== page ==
Understanding Temporomandibular Disorder – TMD

Have you ever had ear pain, but not had an ear infection that the doctor could find? You might be having TMJ pain or Temporomandibular Joint Pain. That is the hinge that connects your jaw to the temporal bones of your skull, which are in front of your ears. The disorder is called TMD, which is Temporomandibular disorder. Sometimes the two get mixed up as one is the disorder and the other is just the pain you experience. There are over 3 million cases reported each year, that is just what is reported, as most people don’t realize they are having issues with this.

TMJ pain can come from stress clenching of the jaw, although no one really knows the real reason for the disorder. You might be unconsciously grinding and clenching your teeth, even doing this at night when you sleep. If you have had an injury to the face, head or neck, you might also be susceptible and even whiplash from a car accident could be the cause. Not as common is arthritis in the joint, but could be common in someone who has a history of arthritis.

The symptoms are usually the same, pain or tenderness in the ears, joint and jaw area and can even be felt in the shoulders and neck as well. It can be from a dull ache to a very severe pain, even causing headaches. This pain can last a few days to many years.  It can cause pain in one side of your face, or both sides. It is most common in people, ages 20-40 and is more common in women than men, although no one really knows the cause.  Your jaw may become stuck or locked in the open mouth position when you chew. You might hear popping or clicking sounds as well. Swelling might occasionally happen in the lower half of your face. As crazy as it sounds, you might also have ringing of the ears, dizziness and upper shoulder pain.

TMD is usually self -diagnosed although it is best to get a check-up with your dentist. They will ask about your health history and perform a physical exam. They will check for clicking, popping and see if your jaw is locking when you open and close your mouth. They will check the alignment of your bite and make sure there are not any problems with your facial muscles. It may be necessary to take X-rays of the full face, an MRI or CT to further diagnose the disease. If the dentist sees is necessary, they might refer you to an oral surgeon for more advanced care or an orthodontist to ensure your overall health needs are taken care of.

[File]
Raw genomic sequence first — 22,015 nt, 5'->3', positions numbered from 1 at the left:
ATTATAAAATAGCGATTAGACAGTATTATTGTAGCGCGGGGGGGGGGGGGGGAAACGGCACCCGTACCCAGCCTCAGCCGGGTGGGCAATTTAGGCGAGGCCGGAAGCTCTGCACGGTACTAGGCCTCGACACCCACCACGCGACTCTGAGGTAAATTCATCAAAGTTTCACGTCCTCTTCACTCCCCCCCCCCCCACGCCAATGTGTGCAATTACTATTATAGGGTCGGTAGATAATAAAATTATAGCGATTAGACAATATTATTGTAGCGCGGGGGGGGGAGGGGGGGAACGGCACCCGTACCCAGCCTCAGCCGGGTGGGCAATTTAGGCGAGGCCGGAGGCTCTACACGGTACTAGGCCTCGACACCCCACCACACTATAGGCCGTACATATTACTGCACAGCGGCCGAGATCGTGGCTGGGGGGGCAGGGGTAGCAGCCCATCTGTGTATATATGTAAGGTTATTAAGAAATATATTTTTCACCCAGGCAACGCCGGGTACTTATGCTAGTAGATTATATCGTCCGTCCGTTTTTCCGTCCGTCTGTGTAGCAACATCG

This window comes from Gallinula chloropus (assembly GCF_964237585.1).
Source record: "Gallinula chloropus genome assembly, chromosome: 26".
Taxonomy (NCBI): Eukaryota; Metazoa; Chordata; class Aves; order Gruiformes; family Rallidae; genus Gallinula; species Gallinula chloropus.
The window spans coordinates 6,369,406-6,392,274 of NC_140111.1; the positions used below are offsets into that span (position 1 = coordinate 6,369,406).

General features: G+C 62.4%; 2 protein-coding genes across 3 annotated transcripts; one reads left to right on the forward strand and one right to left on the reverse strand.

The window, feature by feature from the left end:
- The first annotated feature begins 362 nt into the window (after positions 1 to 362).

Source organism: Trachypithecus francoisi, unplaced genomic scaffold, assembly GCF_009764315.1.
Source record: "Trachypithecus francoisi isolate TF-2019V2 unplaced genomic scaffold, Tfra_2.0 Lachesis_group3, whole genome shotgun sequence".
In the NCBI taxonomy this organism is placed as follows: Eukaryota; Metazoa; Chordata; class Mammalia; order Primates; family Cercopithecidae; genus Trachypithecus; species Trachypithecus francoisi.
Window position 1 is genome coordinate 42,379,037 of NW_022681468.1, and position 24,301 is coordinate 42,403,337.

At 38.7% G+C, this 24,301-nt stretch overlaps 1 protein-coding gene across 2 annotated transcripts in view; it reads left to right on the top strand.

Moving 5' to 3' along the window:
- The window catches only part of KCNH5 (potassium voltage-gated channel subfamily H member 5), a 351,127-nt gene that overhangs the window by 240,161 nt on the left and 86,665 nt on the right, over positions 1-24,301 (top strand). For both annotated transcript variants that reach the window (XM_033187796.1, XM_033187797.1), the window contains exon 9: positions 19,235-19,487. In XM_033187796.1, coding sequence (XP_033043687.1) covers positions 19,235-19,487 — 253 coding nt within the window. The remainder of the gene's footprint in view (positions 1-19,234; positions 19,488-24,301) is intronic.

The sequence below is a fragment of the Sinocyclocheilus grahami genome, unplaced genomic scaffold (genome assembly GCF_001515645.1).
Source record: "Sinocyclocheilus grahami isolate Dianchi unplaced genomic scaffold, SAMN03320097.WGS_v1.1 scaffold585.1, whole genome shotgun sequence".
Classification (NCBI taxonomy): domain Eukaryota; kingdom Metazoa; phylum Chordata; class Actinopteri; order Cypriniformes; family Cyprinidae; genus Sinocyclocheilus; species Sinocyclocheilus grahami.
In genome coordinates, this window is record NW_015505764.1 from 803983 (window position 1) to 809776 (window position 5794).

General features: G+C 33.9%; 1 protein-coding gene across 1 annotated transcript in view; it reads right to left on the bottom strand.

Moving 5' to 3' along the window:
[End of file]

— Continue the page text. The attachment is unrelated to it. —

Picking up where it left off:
There are several things you can do at home to help relieve the pain and tenderness. You can take Nsaids, or anti-inflammatory medications to reduce the swelling, or apply a cold pack for a few minutes to the side of your face and then apply a warm cloth for about 5 minutes. This can be done daily as needed. One thing that people don’t think about is resting their chin in their hands and practicing good posture when sitting. Eating soft foods when you are experiencing pain is a good idea as well. A good tip is to learn and practice good stress relieving techniques such as prayer, meditation or breathing techniques. Physical therapy or massages may be helpful as well.

Although in more extreme cases, you might need oral surgery, it is usually not necessary and this is something that you can help relieve the pain and discomfort at home. Make sure to get regular exams with your dentist and talk to them about any issues you have with your jaw joint pain. You too may be one of the over 3 million people who suffer from TMD.

Dr. David Redford is a dentist and dental health blogger for University Dental Arts in Denver, CO

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